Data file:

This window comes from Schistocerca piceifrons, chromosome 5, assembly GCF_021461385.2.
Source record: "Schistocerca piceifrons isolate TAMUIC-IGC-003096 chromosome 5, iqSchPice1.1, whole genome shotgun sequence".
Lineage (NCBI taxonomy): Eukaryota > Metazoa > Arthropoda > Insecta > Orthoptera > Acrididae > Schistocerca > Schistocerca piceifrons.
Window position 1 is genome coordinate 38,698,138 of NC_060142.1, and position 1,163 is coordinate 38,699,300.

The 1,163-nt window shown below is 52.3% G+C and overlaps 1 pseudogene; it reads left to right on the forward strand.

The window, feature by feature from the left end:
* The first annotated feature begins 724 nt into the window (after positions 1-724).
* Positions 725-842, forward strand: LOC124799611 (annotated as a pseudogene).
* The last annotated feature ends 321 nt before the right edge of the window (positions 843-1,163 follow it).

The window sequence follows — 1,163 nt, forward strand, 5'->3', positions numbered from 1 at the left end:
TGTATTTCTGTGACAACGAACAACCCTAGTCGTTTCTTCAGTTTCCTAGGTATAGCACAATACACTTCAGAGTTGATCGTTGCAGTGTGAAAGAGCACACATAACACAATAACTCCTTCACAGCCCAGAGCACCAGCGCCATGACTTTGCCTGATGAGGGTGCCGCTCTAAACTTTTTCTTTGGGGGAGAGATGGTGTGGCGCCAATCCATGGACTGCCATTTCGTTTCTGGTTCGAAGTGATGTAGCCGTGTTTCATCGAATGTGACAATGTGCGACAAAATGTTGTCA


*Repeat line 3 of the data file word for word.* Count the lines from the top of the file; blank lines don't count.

Lineage (NCBI taxonomy): Eukaryota > Metazoa > Arthropoda > Insecta > Orthoptera > Acrididae > Schistocerca > Schistocerca piceifrons.